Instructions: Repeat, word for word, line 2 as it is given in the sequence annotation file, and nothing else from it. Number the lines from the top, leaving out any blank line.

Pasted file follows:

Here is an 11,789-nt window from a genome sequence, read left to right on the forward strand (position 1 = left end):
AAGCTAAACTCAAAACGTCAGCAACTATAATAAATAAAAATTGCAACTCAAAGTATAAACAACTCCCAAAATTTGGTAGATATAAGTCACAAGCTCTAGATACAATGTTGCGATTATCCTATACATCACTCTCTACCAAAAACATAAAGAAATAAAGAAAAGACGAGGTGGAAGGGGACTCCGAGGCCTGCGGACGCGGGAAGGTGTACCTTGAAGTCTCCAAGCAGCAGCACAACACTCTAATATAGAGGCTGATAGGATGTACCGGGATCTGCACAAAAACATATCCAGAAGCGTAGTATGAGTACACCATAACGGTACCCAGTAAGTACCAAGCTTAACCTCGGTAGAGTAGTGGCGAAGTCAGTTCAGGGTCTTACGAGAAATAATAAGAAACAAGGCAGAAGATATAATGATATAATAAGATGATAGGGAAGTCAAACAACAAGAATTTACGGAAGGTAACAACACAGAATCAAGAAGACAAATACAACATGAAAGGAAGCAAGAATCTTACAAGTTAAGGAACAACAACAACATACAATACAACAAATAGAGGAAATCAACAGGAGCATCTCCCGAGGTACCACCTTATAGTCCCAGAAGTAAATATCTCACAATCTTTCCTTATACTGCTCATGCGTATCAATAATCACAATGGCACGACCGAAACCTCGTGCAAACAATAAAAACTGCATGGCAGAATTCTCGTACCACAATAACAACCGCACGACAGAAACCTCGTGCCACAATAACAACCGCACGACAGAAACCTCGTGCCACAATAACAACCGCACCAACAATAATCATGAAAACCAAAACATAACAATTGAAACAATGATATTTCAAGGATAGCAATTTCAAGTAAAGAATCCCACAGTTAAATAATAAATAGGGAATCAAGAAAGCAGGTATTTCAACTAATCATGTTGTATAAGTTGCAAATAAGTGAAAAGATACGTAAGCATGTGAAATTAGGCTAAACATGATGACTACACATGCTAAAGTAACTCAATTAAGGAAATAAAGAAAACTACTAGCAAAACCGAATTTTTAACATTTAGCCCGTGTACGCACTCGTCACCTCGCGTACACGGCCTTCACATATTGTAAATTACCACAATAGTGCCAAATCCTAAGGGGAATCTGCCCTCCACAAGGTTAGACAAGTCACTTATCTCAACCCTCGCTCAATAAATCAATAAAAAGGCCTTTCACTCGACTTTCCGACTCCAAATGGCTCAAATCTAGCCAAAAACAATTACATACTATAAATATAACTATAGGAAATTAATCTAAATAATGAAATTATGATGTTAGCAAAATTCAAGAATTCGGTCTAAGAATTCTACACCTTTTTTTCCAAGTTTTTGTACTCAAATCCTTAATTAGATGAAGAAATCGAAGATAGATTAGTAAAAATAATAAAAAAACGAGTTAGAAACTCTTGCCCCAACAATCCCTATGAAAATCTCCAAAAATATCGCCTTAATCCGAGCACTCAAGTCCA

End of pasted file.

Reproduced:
AAGCTAAACTCAAAACGTCAGCAACTATAATAAATAAAAATTGCAACTCAAAGTATAAACAACTCCCAAAATTTGGTAGATATAAGTCACAAGCTCTAGATACAATGTTGCGATTATCCTATACATCACTCTCTACCAAAAACATAAAGAAATAAAGAAAAGACGAGGTGGAAGGGGACTCCGAGGCCTGCGGACGCGGGAAGGTGTACCTTGAAGTCTCCAAGCAGCAGCACAACACTCTAATATAGAGGCTGATAGGATGTACCGGGATCTGCACAAAAACATATCCAGAAGCGTAGTATGAGTACACCATAACGGTACCCAGTAAGTACCAAGCTTAACCTCGGTAGAGTAGTGGCGAAGTCAGTTCAGGGTCTTACGAGAAATAATAAGAAACAAGGCAGAAGATATAATGATATAATAAGATGATAGGGAAGTCAAACAACAAGAATTTACGGAAGGTAACAACACAGAATCAAGAAGACAAATACAACATGAAAGGAAGCAAGAATCTTACAAGTTAAGGAACAACAACAACATACAATACAACAAATAGAGGAAATCAACAGGAGCATCTCCCGAGGTACCACCTTATAGTCCCAGAAGTAAATATCTCACAATCTTTCCTTATACTGCTCATGCGTATCAATAATCACAATGGCACGACCGAAACCTCGTGCAAACAATAAAAACTGCATGGCAGAATTCTCGTACCACAATAACAACCGCACGACAGAAACCTCGTGCCACAATAACAACCGCACGACAGAAACCTCGTGCCACAATAACAACCGCACCAACAATAATCATGAAAACCAAAACATAACAATTGAAACAATGATATTTCAAGGATAGCAATTTCAAGTAAAGAATCCCACAGTTAAATAATAAATAGGGAATCAAGAAAGCAGGTATTTCAACTAATCATGTTGTATAAGTTGCAAATAAGTGAAAAGATACGTAAGCATGTGAAATTAGGCTAAACATGATGACTACACATGCTAAAGTAACTCAATTAAGGAAATAAAGAAAACTACTAGCAAAACCGAATTTTTAACATTTAGCCCGTGTACGCACTCGTCACCTCGCGTACACGGCCTTCACATATTGTAAATTACCACAATAGTGCCAAATCCTAAGGGGAATCTGCCCTCCACAAGGTTAGACAAGTCACTTATCTCAACCCTCGCTCAATAAATCAATAAAAAGGCCTTTCACTCGACTTTCCGACTCCAAATGGCTCAAATCTAGCCAAAAACAATTACATACTATAAATATAACTATAGGAAATTAATCTAAATAATGAAATTATGATGTTAGCAAAATTCAAGAATTCGGTCTAAGAATTCTACACCTTTTTTTCCAAGTTTTTGTACTCAAATCCTTAATTAGATGAAGAAATCGAAGATAGATTAGTAAAAATAATAAAAAAACGAGTTAGAAACTCTTGCCCCAACAATCCCTATGAAAATCTCCAAAAATATCGCCTTAATCCGAGCACTCAAGTCCA